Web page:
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Dravid Pouches Coveted Mementos

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Fuseworks Media
Dravid Pouches Coveted Mementos

By Chris Barclay of NZPA

Wellington, April 7 NZPA - Rahul Dravid will depart New Zealand with two coveted souvenirs tomorrow -- a rare test series win in this country for India and the scuffed up ball he caught to become test cricket's most prolific fielder.

The Indian team's elder statesman finally took ownership of the historic ball as rain swept the Basin Reserve today, an interruption that eventually enabled New Zealand to escape with a draw.

The match was called off at 4.31pm when New Zealand, chasing 617, were 281 for eight in their second innings on the fifth and final day of the third test.

They were scheduled to negotiate another 57.3 overs although bad light would have eased that equation.

Indian captain Mahendra Singh Dhoni called for the second new ball once it became obvious the weather was closing in 94.2 overs into New Zealand's desperate bid for survival.

While the second new ball was available after 80 overs, India retained the original until Dhoni instructed pace bowler Zaheer Khan to claim the last two wickets.

Khan he only managed one delivery to Iain O'Brien before the players retreated to the pavilion.

After winning the first test and drawing the second, India settled for a 1-0 scoreline, their first test series win here since 1968.

Dravid claimed three catches in New Zealand's second innings, al though it was a diving one-handed effort at third slip to remove Tim McIntosh before lunch yesterday that will stick in the 36-year-old's memory.

That grab enabled him to take ownership of the record he shared with retired Australian Mark Waugh, who took 181 catches during a 128-test career from 1991 to 2002.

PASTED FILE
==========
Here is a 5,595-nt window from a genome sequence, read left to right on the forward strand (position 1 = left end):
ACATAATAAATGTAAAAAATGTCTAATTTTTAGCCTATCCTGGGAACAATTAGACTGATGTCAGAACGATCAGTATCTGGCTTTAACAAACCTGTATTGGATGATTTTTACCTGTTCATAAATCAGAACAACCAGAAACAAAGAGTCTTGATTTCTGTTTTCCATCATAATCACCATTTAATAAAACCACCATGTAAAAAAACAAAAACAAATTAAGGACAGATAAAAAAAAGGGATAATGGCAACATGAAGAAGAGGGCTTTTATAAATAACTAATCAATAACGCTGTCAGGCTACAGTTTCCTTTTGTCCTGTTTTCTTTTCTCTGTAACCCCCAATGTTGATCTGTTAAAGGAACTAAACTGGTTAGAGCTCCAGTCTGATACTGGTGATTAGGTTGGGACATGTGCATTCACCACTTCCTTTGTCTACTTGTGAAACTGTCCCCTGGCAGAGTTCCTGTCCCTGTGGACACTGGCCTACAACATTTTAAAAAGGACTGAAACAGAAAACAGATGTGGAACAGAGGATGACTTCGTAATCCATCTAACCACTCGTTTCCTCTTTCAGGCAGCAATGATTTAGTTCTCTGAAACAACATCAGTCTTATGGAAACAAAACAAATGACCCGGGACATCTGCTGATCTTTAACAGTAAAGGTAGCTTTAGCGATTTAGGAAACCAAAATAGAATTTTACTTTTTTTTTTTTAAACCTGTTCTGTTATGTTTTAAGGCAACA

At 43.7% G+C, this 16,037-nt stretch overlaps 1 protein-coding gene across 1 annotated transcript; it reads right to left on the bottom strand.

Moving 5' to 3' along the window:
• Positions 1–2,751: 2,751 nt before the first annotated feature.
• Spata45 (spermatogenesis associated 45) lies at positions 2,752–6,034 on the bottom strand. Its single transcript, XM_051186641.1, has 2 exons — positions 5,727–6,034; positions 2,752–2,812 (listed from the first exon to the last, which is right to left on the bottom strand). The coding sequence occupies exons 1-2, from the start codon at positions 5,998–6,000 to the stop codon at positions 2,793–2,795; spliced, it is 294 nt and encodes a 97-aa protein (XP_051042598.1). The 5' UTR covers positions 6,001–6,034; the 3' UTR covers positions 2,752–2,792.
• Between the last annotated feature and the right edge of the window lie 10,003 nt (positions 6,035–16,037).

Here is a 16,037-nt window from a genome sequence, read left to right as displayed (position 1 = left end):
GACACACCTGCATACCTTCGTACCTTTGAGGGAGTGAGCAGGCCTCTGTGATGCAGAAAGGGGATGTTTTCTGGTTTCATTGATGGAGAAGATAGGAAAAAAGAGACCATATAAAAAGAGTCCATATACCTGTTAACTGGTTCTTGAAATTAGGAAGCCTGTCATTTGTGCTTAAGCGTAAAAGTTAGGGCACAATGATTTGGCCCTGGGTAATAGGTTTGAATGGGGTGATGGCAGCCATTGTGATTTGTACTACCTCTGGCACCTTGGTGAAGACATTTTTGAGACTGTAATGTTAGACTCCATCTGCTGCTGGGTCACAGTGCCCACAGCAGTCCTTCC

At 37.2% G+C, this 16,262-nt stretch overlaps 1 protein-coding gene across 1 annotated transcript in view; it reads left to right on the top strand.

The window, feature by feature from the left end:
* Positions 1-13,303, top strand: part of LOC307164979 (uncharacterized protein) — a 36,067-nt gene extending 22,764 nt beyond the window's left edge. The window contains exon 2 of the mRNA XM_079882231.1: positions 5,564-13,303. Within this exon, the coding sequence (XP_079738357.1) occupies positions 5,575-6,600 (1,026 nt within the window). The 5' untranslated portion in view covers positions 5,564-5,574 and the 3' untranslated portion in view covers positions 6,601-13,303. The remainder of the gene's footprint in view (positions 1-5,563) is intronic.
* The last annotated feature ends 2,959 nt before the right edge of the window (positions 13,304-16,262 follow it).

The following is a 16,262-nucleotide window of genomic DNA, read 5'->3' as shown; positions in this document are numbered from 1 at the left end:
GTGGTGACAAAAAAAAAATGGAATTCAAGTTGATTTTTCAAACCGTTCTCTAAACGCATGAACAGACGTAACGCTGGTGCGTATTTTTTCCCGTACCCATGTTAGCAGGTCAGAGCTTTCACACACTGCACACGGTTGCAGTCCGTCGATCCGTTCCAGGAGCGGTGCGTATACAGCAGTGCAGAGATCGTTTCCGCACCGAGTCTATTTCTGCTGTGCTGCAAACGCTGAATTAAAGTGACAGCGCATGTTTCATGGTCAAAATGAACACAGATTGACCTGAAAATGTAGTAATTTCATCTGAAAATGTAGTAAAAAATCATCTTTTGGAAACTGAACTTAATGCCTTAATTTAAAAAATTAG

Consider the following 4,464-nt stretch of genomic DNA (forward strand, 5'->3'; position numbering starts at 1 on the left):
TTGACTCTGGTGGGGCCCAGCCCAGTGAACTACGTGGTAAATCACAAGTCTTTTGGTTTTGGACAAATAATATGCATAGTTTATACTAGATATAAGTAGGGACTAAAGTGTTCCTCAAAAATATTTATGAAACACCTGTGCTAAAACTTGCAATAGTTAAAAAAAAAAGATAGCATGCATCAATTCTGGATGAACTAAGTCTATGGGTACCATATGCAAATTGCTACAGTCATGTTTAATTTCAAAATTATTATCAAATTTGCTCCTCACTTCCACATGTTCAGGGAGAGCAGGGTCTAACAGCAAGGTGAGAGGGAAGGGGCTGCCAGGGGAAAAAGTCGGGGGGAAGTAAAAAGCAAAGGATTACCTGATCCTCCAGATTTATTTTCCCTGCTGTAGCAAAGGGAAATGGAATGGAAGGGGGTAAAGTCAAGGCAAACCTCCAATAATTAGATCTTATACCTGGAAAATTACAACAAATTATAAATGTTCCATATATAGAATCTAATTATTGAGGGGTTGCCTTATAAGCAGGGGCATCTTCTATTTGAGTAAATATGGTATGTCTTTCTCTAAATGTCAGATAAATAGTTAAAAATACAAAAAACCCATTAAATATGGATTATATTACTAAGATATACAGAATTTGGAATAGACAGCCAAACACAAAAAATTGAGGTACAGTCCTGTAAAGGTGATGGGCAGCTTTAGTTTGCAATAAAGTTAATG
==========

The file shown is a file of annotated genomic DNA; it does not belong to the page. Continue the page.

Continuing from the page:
Dravid joined Waugh when helping dismiss Martin Guptill on the opening morning of the series in Hamilton on March 18.

He might have had the record later that day but he dropped Daniel Vettori on 77; during the drawn second test in Napier he also grassed a sharp chance off Ross Taylor.

However, Dravid's reflexes were razor sharp in his 134th test to both the quick and slow men.

He took a hot edge from Khan's pace to remove McIntosh, but we was crouching in close at first slip to spinner Harbhajan Singh when he took catches to remove Jesse Ryder and Brendon McCullum, even if the New Zealand wicketkeeper made no contact.

England's Nasser Hussain was Dravid's first victim at test level, during his debut at Lord's in June of 1996.

Former fast bowler Javagal Srinath was the first of 22 Indian bowlers to share wicket-taking kudos with the veteran.

To illustrate his prowess close to the stumps, spinner Anil Kumble's haul includes 55 Dravid catches; Harbhajan's now stands at 46.

On his third and final test tour of New Zealand, Dravid was typically modest, preferring to deflect praise to his bowlers.

"To have taken so many catches is really a reflection on the quality of the attack I've been lucky to have played with," he said.

Dravid's record is likely to stand quite the test of time.

His nearest challengers are Australian captain Ricky Ponting and South African Jacques Kallis, equal on 131. Sri Lanka's Mahela Jayawardene is on 102.

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